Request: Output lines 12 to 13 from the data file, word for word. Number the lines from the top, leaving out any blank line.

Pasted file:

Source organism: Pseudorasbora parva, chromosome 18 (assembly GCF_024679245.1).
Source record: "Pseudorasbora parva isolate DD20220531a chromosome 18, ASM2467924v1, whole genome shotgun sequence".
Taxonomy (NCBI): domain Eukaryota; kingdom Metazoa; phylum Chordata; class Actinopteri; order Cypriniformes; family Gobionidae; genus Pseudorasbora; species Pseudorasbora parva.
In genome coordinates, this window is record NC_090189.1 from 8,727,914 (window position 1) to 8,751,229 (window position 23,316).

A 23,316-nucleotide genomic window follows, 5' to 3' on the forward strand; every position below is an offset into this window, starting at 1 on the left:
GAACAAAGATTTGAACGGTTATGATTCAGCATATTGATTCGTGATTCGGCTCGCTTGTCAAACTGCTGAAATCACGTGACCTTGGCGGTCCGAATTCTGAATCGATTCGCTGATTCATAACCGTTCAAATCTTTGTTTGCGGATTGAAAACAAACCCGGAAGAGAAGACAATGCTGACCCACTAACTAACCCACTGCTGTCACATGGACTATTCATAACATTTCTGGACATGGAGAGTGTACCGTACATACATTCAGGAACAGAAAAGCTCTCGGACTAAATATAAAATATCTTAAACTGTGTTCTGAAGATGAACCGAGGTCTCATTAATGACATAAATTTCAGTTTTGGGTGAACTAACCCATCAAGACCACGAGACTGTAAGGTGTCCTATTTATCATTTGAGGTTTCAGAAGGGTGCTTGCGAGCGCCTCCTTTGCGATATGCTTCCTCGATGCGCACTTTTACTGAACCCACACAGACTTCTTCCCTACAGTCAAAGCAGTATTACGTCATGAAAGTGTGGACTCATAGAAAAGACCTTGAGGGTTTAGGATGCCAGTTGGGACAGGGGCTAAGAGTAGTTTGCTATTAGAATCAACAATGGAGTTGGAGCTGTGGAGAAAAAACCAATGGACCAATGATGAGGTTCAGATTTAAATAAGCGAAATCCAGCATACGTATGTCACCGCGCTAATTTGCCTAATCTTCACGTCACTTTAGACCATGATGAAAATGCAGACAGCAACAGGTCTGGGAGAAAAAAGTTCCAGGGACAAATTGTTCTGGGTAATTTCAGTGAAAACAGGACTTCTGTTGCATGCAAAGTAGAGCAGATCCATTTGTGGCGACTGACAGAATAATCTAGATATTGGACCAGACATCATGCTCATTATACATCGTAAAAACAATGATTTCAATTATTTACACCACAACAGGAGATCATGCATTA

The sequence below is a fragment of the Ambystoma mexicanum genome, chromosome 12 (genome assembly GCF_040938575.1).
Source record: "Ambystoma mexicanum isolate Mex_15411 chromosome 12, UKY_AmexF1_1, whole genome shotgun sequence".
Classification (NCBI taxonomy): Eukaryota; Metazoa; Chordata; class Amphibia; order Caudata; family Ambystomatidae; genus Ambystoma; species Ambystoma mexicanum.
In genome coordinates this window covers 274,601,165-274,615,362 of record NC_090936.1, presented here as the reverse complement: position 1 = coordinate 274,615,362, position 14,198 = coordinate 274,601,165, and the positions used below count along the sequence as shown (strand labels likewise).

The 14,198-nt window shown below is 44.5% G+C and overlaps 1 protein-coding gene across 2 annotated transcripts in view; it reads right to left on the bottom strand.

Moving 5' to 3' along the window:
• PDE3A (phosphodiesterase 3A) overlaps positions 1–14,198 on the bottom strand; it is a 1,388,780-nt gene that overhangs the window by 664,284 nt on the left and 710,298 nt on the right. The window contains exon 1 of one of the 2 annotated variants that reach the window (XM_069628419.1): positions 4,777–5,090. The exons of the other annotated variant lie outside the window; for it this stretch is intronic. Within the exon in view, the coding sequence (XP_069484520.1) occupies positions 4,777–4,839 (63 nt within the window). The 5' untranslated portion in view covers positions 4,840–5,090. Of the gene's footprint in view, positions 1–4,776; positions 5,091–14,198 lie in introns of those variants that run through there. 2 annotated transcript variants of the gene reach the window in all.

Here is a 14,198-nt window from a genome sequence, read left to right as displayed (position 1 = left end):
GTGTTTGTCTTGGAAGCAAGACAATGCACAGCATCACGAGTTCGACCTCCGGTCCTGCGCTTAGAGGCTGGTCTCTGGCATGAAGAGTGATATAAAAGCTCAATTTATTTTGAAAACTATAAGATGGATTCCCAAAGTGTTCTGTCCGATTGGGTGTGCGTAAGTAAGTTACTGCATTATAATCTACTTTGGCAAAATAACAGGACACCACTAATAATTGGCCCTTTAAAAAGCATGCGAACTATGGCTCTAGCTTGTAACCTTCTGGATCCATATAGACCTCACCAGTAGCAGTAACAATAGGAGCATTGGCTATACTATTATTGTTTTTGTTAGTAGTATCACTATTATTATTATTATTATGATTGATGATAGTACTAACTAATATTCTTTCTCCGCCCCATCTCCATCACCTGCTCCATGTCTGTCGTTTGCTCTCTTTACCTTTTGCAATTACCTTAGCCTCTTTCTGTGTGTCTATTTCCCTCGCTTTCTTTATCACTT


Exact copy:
Moving 5' to 3' along the window:
• PDE3A (phosphodiesterase 3A) overlaps positions 1–14,198 on the bottom strand; it is a 1,388,780-nt gene that overhangs the window by 664,284 nt on the left and 710,298 nt on the right. The window contains exon 1 of one of the 2 annotated variants that reach the window (XM_069628419.1): positions 4,777–5,090. The exons of the other annotated variant lie outside the window; for it this stretch is intronic. Within the exon in view, the coding sequence (XP_069484520.1) occupies positions 4,777–4,839 (63 nt within the window). The 5' untranslated portion in view covers positions 4,840–5,090. Of the gene's footprint in view, positions 1–4,776; positions 5,091–14,198 lie in introns of those variants that run through there. 2 annotated transcript variants of the gene reach the window in all.